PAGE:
In recent years, Leicester fans have been spoiled by the club's surprise success. Title wins, European nights and a host of incredible players have entertained supporters since the inception of the Premier League in 1992.
It's not always been this glorious though. During the same period, the Foxes dropped out of the top two tiers of English football for the first time in their history and had to endure plenty of Championship drudgery to boot.
It goes without saying, that in order for this nadir to be reached, the club must have housed some pretty terrible players. Here are 11 of the absolute worst.
Goalkeepers and Defenders
Ricardo (GK): One of about 3,000 signings Sven Goran Eriksson made between 2010 and 2011. Though his credentials were impressive, he was completely ill-suited to the second tier of English football, flapping at crosses like a salmon caught in a fishing net and seemingly being more confident with his feet than his hands. He was quickly being replaced by Chris Weale in the starting XI after making just eight appearances.
Hossein Kaebi (RB): Apparently, Leicester beat off competition from a host of Premier League clubs to secure Kaebi's signature back in 2007 but we bet those particular top flight sides were punching the air with delight when they actually saw him play. The Iranian - who commanded a fairly hefty fee - made just three appearances during his entire Foxes career.
Moreno (CB): Call us old fashioned, but we quite like it when a defender can actually defend. This Portuguese centre-back could not. Brought in alongside new manager and compatriot Paulo Sousa in 2010, Moreno was outrageously bad at the bread and butter stuff, though he did occasionally do a nice Cruyff turn under pressure. Finally shown the door in 2012.
Matt Mills (CB): On paper this was an incredibly exciting transfer. Mills had been one of the Championship's most promising centre-backs for several seasons and although £5m was a hefty price to pay, fans were delighted to have him. However, it just didn't work out for the former Reading man at the King Power Stadium. He kept getting sent off and then had a bust up with Nigel Pearson. There was only going to be one winner in that particular feud and Mills was let go soon after. What a waste.
Ryan McGivern (LB): Leicester's 2009/2010 team was built on a solid, defensive foundation so it's no surprise that Manchester City loanee McGivern was not selected that frequently. The blonde bombshell - or should we say bomb scare - loved getting turned inside out by a Championship winger and unsurprisingly did not feature in either of the club's playoff semi final games against Cardiff.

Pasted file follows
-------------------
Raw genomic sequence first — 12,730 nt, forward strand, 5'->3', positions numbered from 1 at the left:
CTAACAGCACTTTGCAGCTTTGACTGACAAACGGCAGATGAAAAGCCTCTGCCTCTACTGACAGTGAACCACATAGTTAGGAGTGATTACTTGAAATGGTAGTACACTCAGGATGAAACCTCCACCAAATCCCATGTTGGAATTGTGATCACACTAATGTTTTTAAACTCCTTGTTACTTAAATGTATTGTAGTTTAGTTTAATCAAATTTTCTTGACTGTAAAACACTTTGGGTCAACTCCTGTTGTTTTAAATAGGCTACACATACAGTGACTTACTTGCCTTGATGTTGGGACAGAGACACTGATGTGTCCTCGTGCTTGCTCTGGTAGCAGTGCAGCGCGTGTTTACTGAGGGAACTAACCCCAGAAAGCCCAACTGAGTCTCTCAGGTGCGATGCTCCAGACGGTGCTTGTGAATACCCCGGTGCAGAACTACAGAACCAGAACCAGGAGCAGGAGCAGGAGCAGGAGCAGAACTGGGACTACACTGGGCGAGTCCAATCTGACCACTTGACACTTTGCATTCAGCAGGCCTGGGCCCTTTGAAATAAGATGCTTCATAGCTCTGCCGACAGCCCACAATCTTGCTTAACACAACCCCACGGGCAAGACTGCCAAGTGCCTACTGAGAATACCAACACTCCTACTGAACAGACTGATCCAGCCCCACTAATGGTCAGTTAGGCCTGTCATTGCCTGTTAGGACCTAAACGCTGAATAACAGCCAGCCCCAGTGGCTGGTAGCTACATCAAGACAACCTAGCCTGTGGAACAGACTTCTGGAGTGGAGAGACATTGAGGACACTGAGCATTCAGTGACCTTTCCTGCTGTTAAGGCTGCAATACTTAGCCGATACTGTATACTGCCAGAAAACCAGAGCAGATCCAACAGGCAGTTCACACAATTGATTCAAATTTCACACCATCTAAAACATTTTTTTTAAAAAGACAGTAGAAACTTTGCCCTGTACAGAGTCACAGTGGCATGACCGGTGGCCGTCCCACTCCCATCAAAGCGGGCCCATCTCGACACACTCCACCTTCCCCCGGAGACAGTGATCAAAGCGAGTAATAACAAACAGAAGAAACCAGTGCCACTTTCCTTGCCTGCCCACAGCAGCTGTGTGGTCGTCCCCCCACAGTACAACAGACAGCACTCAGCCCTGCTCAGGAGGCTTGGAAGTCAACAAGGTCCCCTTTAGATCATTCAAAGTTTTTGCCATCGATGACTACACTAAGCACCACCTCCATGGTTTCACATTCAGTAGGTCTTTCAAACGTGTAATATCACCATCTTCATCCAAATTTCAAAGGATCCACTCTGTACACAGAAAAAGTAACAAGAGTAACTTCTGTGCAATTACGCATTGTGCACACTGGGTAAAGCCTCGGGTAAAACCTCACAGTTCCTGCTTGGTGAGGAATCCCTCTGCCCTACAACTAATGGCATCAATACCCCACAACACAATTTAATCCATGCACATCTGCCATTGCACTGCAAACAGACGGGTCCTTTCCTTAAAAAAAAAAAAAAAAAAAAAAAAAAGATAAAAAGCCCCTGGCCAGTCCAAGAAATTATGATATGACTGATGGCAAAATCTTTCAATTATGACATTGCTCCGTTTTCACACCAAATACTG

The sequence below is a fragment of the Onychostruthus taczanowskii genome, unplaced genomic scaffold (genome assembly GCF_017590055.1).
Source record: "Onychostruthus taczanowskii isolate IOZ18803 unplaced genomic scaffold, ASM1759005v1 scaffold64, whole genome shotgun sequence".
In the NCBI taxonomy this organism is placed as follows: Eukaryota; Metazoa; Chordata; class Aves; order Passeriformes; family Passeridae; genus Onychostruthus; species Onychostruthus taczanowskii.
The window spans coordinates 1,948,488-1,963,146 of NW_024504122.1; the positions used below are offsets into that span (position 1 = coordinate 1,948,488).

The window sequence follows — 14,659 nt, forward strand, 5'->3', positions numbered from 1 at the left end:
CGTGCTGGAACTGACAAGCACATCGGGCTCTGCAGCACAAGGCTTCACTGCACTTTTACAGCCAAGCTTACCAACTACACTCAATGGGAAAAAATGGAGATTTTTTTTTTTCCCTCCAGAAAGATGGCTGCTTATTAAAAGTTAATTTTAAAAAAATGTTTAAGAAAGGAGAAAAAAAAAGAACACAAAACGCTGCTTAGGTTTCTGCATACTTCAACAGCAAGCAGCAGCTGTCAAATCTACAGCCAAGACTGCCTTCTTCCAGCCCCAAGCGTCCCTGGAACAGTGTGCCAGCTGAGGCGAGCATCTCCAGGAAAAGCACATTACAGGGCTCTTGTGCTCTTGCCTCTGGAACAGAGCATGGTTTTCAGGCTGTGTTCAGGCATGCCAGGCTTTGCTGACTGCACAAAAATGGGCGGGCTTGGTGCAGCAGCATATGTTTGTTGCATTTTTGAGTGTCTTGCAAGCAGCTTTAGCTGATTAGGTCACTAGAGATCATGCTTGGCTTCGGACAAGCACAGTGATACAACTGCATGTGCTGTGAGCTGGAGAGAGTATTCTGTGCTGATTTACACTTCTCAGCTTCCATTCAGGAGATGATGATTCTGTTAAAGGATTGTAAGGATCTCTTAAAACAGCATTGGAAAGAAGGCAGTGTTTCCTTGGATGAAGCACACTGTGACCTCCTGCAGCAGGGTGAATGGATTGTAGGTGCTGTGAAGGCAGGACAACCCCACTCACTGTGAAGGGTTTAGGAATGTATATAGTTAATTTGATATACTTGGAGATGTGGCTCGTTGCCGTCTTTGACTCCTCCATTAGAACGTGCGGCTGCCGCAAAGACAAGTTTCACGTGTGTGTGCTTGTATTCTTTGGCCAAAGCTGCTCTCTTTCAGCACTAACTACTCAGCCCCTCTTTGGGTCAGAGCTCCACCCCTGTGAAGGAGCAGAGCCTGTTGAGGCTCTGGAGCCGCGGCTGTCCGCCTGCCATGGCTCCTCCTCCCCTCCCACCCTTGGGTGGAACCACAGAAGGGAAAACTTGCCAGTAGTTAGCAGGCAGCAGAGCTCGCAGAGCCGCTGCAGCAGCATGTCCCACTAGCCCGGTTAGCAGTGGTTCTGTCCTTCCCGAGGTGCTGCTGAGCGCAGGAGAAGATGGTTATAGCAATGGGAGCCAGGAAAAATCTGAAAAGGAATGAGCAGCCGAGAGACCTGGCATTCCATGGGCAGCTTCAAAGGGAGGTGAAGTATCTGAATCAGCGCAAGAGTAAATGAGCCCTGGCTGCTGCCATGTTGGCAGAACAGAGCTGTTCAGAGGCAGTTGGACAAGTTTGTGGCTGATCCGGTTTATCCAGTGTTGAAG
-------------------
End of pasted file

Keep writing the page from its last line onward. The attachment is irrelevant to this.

Josh Low (RM): A name that still gives Leicester fans nightmares, Low looked woefully out of his depth in the Championship. Why Rob Kelly felt compelled to sign a winger who had just been released by League Two Northampton is beyond us. After being quickly moved on by the Foxes, Low gradually fell lower and lower down the footballing pyramid, finishing his career with Conference South Bath City in 2014. Good to see he found his level to be fair.
Junior Lewis (CM): Peter Taylor bloody loved Junior Lewis, having worked with the midfielder at no less than six clubs. This fact is pretty bizarre given how substandard of a footballer he is. Maybe Lewis has some compromising photos of him of something? The pair's most disastrous stint together came at Leicester when Taylor completely failing to capitalise on Martin O'Neill's success before being sacked after just 54 games in charge. Lewis was farmed out on loan soon after.
Andy Johnson (CM): No, not the nippy former Crystal Palace, Everton and Fulham striker, it's the unsophisticated former Norwich and West Brom midfielder who was well over the hill when he arrived at Leicester in 2006. Johnson was universally despised by Foxes fans for his disastrous performances, though he recently revealed that injuries hampered his form.
Joe Hamill (LM): Hamill was by far the worst Hearts player recruited by Craig Levein during the mid-2000s and that's an impressive feat considering he's up against some pretty shocking competition. Overall, the Scotsman made 15 appearances without registering a single goal or assist before returning to his native land to enjoy a very mediocre career.
Elvis Hammond (ST): Having the best name of any player in footballing history is not enough to save Hammond from an inclusion in our worst XI. Scoring a goal every seven games on average, the Ghanaian had a trampoline touch and is now held up as a symbol of a terrible time in the club's history.
Ade Akinbiyi (ST): Nicknamed Akin-bad-buy - very clever lads - the record £5.5m forked out by Leicester on the striker proved to be a horrendous piece of business. The Nigerian scored two goals in 21 games as the Foxes were relegated at the end of the 2001/2002 campaign. Despite this lousy record, he continued to secure fairly big money moves throughout his career. He must have the best agent in the world.
Source : 90min